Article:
• Theft from moving trucks still a threat to supply chain security in Europe

    04 February 2019

    Introduction

    In recent months, an increased number of thefts from moving trucks has put this sophisticated modus operandi – also known as the ‘Romanian method’ or ‘Surfing’ – in the spotlight of supply chain security in Europe again. After first emerging in Germany in 2008, robberies from trucks in motion have also been reported in other European countries in the following years, although the total number of such cases remained low. In December 2018, however, a new high-profile theft of laptops worth EUR 50,000 (USD 57,500) on a highway in eastern Romania as well as a police notification in the Netherlands warning of multiple such thefts near the logistics hub of Tilburg sparked concerns among security professionals and highlighted that this modus operandi still poses a threat to supply chains in the region.

    Background

    According to 2017 data from the Transport Asset Protection Association (TAPA), more than 70 percent of cargo thefts occurred at rest areas or parking lots along highways, where truck drivers usually stay overnight. Thefts from moving vehicles are, by contrast, very rare due to the complexity of the operation. The method usually involves a larger group of individuals using at least three vehicles. One of the vehicles drives in front of the truck to slow down its speed, while the second vehicle approaches the rear of the truck to climb onto the loading area. A third one remains further back to block traffic from behind and ensure the crime scene is not in the field of vision of other drivers. In some instances, another car may be driven next to the targeted truck to prevent the truck driver from changing lanes. The goods are then transferred from the loading area to the vehicle driving behind the truck.

    The main targets of such operations are usually high-value products such as electronic consumer goods, with gangs aiming to attack transport companies that deliver goods for electronics manufacturers. Since 2017, incidents using this method occurred on highways in multiple European countries, including the United Kingdom, the Netherlands, Romania, Spain and Sweden. In one case, five Romanian men stole iPhones worth EUR 500,000 (USD 575,000) from a moving truck on the A73 highway near Horst in the Netherlands. The spread of the crime locations indicates that the threat is not limited to specific geographies and needs to be seen in a larger, Europe-wide context. Similar cases were also reported in Italy, Belgium and Germany between 2013 and 2016.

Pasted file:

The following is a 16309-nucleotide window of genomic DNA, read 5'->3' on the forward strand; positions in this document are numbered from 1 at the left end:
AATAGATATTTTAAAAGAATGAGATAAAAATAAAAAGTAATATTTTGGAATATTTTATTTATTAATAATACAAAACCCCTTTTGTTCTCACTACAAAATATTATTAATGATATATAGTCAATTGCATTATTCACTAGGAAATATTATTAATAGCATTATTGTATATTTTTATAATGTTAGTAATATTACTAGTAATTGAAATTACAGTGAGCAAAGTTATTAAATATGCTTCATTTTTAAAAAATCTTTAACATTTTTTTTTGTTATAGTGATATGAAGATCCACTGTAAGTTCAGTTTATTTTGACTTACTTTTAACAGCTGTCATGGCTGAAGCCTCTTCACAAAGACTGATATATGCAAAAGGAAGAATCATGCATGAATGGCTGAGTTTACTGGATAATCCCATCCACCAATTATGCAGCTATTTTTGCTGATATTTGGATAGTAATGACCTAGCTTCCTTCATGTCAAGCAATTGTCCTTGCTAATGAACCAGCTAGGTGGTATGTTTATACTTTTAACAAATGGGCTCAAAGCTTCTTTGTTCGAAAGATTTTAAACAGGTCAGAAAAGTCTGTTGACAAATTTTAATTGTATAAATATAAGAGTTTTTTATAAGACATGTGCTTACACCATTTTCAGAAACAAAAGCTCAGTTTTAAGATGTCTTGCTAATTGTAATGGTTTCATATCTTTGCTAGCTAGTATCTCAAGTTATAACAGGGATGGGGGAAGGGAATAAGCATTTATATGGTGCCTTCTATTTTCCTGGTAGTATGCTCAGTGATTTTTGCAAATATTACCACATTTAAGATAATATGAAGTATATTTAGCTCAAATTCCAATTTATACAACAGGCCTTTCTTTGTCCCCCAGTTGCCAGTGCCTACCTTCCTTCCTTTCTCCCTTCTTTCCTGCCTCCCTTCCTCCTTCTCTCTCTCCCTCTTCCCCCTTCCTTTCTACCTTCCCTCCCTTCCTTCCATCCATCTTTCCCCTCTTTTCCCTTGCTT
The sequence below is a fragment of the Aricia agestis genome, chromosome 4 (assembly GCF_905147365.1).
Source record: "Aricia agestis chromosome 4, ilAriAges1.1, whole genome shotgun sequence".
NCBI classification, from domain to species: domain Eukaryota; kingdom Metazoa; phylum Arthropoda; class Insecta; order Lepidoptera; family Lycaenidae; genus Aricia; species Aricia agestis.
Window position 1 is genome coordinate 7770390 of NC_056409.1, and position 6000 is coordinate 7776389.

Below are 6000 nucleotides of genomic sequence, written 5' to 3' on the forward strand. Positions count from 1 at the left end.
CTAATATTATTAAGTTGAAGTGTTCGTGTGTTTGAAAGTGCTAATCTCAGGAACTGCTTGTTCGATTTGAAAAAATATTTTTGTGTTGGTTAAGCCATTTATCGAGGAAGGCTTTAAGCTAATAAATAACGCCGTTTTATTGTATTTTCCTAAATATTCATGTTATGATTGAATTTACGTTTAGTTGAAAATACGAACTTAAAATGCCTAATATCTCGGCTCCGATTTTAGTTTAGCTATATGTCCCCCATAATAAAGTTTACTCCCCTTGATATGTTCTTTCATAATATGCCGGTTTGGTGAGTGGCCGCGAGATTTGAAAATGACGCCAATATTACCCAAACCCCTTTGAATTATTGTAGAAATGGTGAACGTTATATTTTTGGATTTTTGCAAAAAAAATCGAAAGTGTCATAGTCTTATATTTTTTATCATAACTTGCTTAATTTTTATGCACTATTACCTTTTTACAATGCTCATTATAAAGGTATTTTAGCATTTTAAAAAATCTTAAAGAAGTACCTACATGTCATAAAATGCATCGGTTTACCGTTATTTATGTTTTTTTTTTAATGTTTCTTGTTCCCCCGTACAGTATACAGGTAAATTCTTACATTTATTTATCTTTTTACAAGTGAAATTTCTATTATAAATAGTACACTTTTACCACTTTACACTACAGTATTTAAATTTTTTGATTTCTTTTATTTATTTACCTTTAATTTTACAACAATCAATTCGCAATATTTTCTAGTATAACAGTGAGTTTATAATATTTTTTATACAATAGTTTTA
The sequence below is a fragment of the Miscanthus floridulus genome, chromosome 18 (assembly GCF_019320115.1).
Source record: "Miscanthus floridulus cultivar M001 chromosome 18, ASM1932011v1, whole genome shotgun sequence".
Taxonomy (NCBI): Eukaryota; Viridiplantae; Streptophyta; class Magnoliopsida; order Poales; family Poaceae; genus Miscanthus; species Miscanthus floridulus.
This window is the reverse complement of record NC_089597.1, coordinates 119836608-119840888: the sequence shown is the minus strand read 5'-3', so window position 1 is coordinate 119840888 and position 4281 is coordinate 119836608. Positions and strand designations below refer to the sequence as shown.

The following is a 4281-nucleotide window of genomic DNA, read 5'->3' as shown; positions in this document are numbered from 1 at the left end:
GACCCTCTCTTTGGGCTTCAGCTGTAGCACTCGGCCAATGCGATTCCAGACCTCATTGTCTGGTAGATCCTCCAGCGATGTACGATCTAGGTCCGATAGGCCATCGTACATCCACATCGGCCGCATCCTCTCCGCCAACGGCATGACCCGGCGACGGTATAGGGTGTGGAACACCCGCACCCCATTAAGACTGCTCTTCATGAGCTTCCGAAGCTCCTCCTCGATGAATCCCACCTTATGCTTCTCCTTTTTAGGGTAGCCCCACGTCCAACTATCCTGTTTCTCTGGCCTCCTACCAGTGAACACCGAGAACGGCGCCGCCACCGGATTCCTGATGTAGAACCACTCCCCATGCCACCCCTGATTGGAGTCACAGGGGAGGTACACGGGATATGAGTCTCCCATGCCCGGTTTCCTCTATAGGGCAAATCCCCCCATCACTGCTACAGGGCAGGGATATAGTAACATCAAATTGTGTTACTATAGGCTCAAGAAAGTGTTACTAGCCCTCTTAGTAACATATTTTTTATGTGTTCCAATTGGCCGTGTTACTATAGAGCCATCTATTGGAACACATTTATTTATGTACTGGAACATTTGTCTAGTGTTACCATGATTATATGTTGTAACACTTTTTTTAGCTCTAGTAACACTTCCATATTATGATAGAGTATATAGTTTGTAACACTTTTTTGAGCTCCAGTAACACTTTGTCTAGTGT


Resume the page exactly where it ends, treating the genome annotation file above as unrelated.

Executing such thefts requires a high degree of sophistication. Criminals often appear to know the nature of the goods transported by a specific truck in advance and are familiar with the surroundings of the crime scene, usually unlit parts of a highway. While police reportedly have limited knowledge as to how the gangs know which vehicles to aim for, it is speculated that gang members go around on truck stops and listen in on conversations between drivers to discover their cargo. Transferring the goods at speeds of up to 80 kph also exposes the individuals to much greater risks than other methods like curtain slashing. Following the iPhone heist in 2017, a Romanian gang, thought to have been responsible for 17 truck robberies since 2015, was arrested. Other gangs are likely to have adopted this method since.

    Outlook and recommendations

    Due to the level of sophistication and risks involved, the total number of thefts is, however, unlikely to reach levels similar to other modus operandi. In the Netherlands, incidents reported around Tilburg in December 2018 were the first such cases since the arrest of the Romanian gang in July 2017. Nonetheless, when they occur, the thefts usually cause severe financial damage due to the high value of the stolen goods. As thieves often take only a few minutes to steal the cargo, giving truck drivers limited opportunity to notice the theft while it is occurring, police recommend that truck drivers note down the license plate numbers of suspicious vehicles driving in front of them, in particular, if traffic seems to be unusually quiet on a highway. Supply chain security professionals should also be mindful of developing a specific code of conduct in their organization regarding such incidents, i.e. exercising discretion during breaks at truck stops when transporting high-value cargo and instructing carriers to report any suspicious behavior to local police to shorten the response time.

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